Yesterday my friend Omar who writes the blog Lingua Franca had a post about the demise of the colorful buses, Diablos Rojos, that rule and terrorize the streets of Panama City…http://epiac1216.wordpress.com/2010/06/30/bidding-goodbye-to-the-diablos-rojos-of-panama/.
I wrote the following comment:
I hear you, Omar, about the need to modernize and improve on the urban transportation system in Panama City, but the disappearance of the Diablos Rojos will be another step in the homogenization of the city into another bland, characterless place on a map. They give the city, and the country, a dash of color. A zestfulness that makes the city unique. Take that away and what have you got? A bunch of high rise buildings nearly indistinguishable from Miami, Casco Viejo which, to me, is reminiscent of the French Quarter in New Orleans or the Battery in Charleston, South Carolina.
As wonderful as a new fleet of buses will be, they certainly aren’t going to go any faster on Via Espana during rush hour.
New, modern, air conditioned buses are definitely needed, but I think they should be painted up just like the Diablos. It they aren’t then I think Panama has lost a little bit of its vibrant soul and the country and its people will be a little poorer for it.
He immediately agreed with me saying:
Your idea of painting the new buses like Diablos Rojos is a wonderful idea. Panama Tourist Bureau could organize a contest for this creative project, making Panama the only country in the world where buses are folk paintings in motion.
I think you just hit the nail right in the head. I would suggest writing to the Panama Tourist Bureau, since the Minister has a direct access to President Martinelli. He was the campaign manager of Martinelli.
He understands marketing very well, and the unique buses would be a major tourist attraction. How about writing a blog about this idea? I will start tomorrow spreading the word. You could do the same with your blog as well. Maybe we could get Don Ray’s cooperation. He’s a highly respected person in Panama.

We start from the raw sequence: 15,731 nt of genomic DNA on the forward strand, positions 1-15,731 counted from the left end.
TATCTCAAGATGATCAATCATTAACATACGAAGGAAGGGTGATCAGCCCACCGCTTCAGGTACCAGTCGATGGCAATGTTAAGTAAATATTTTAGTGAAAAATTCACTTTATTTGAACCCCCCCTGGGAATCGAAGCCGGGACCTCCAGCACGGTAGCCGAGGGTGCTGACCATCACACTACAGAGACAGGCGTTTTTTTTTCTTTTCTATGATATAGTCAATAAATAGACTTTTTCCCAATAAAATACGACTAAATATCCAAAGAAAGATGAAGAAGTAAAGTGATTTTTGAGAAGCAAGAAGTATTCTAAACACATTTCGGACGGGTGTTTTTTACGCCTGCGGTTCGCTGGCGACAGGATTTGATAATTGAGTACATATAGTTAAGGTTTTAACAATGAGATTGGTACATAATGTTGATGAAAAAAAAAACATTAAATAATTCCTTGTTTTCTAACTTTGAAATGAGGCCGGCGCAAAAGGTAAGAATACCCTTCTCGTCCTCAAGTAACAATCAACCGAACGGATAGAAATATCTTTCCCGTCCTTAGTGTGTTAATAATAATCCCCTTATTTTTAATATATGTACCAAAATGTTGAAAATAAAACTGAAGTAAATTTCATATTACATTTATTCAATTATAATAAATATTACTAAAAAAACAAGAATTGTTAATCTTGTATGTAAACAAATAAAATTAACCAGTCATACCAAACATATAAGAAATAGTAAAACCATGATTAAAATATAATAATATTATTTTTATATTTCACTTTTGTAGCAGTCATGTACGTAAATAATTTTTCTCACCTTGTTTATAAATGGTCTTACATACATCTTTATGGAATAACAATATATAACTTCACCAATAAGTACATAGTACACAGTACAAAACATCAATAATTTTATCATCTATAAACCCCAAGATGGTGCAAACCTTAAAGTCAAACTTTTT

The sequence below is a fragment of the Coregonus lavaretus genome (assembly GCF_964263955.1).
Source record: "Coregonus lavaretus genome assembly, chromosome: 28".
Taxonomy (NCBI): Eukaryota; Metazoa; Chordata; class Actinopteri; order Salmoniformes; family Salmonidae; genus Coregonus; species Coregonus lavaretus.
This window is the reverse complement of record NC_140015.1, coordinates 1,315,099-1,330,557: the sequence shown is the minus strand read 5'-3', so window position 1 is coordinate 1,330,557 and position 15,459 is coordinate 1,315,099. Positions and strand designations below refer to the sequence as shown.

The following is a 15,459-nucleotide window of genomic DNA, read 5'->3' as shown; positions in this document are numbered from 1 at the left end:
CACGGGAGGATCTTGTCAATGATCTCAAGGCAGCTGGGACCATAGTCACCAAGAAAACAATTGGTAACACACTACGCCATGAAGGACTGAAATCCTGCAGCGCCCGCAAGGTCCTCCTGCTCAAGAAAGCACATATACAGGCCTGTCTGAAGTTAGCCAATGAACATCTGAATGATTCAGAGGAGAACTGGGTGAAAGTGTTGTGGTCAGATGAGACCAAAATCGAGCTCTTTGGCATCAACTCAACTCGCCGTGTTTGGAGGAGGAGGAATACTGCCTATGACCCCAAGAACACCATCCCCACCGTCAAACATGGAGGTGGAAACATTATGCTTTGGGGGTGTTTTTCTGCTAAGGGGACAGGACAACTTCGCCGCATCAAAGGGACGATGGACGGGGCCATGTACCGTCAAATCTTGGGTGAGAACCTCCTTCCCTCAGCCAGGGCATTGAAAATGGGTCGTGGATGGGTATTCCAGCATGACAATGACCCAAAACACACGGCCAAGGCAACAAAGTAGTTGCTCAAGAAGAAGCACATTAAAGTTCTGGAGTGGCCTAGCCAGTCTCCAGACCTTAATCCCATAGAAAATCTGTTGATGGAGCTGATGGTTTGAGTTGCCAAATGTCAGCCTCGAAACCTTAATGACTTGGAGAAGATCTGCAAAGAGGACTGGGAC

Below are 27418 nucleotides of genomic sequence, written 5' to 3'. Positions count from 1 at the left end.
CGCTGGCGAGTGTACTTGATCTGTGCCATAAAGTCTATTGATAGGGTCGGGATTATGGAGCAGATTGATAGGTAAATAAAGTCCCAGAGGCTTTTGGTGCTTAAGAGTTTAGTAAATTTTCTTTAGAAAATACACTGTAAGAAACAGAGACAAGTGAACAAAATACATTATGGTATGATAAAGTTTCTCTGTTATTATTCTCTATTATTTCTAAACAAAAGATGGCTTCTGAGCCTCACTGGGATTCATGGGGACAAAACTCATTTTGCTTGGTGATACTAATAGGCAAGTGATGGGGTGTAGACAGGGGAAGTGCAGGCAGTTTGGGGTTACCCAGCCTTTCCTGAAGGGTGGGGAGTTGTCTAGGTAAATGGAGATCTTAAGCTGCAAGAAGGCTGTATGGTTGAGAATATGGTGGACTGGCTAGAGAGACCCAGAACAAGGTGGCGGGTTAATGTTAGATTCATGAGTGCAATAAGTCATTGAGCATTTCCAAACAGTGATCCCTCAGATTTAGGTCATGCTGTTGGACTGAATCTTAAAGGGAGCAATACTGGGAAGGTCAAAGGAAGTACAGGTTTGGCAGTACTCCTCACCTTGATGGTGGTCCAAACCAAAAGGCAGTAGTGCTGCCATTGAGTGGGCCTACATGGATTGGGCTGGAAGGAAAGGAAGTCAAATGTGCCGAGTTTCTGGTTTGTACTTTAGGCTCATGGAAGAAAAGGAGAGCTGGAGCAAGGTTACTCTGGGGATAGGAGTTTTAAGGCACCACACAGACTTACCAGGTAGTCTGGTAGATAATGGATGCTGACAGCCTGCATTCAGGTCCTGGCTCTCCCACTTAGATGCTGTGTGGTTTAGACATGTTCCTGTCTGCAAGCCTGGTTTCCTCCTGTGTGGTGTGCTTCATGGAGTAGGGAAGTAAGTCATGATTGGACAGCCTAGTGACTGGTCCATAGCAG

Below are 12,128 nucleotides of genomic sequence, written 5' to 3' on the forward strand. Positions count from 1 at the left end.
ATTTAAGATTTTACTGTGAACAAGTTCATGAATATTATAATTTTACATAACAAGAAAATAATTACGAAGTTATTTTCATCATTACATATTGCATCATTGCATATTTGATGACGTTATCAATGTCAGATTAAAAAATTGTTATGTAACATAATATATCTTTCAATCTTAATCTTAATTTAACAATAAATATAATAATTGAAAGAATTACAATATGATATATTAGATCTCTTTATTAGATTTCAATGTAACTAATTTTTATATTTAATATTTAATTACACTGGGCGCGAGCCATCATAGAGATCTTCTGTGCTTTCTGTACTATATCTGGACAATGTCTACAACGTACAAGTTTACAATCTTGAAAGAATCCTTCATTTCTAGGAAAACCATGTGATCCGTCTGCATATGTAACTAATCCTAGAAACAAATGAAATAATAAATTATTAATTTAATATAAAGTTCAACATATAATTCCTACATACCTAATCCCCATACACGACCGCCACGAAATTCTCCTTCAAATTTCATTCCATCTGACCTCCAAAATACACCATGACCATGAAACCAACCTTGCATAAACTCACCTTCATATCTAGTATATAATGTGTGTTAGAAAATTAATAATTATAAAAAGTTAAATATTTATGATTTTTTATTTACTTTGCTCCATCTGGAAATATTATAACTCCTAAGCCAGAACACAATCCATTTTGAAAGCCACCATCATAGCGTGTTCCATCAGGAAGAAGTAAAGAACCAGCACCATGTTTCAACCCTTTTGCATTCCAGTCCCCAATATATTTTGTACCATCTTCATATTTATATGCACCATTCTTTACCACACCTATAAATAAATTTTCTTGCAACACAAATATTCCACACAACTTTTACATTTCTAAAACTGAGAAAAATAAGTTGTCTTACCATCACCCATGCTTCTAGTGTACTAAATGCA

I am sending the following letter:
I apologize for writing this in English but I don’t feel my Spanish is adequate enough to express what I wish to say.
There is little doubt that the public transportation system in Panama City needs to be modernized and it’s great that the outmoded Diablos Rojos are being taken off the street. However, the loss of color and vibrancy they lend to the streets of the city should not be taken lightly. They give Panama City a zest that contributes greatly to its vitality. What would the streets of London, England, be like without its red, double-decker buses? Paris without the Eiffel Tower? New York City without the Statue of Liberty?
Replacing the Diablos Rojos with modern generic buses will make Panama City nearly indistinguishable from Miami, Florida, as a hot and humid place with high rise buildings and everyone speaking Spanish in the streets. If you Google “Diablos Rojos” you find 491,000 hits for the term, and the images section shows 62,400 results though not all of them are for buses.
For years one of the iconic images of the city of New Orleans was the Saint Charles streetcar. While it was a major tourist attraction it was more than that. It was a mode of transportation for a sizable portion of the city’s population. When the city decided to install more routes for street cars they wisely chose to make the new trolley cars look like the old ones actually adding to the character of the city.
I think Panama City would be well served if the new, modern and much needed buses were to be painted up in the tradition of the current Diablos Rojos. Doing so would accomplish several things: it would preserve a cherished local tradition, it would continue to be something tourists delight in besides the Canal, and it would also provide employment to the wonderfully creative artists who decorate today’s fleet of buses.
Losing this colorful part of the fabric of Panama City is to cut away part of its vibrant soul and the city, the country and its people will be a little poorer for it.
Omar agrees and we are on a campaign to get the new buses painted like the old ones. If you agree with us, send your own letter to: Mr. Salonpon Shamah, Minister of the Autoridad de Turismo de Panamá (Panana Tourist Authority). His e-mail address is: firstname.lastname@example.org. Phone number (507) 526-7110. Fax: Fax: (507) 526-7111.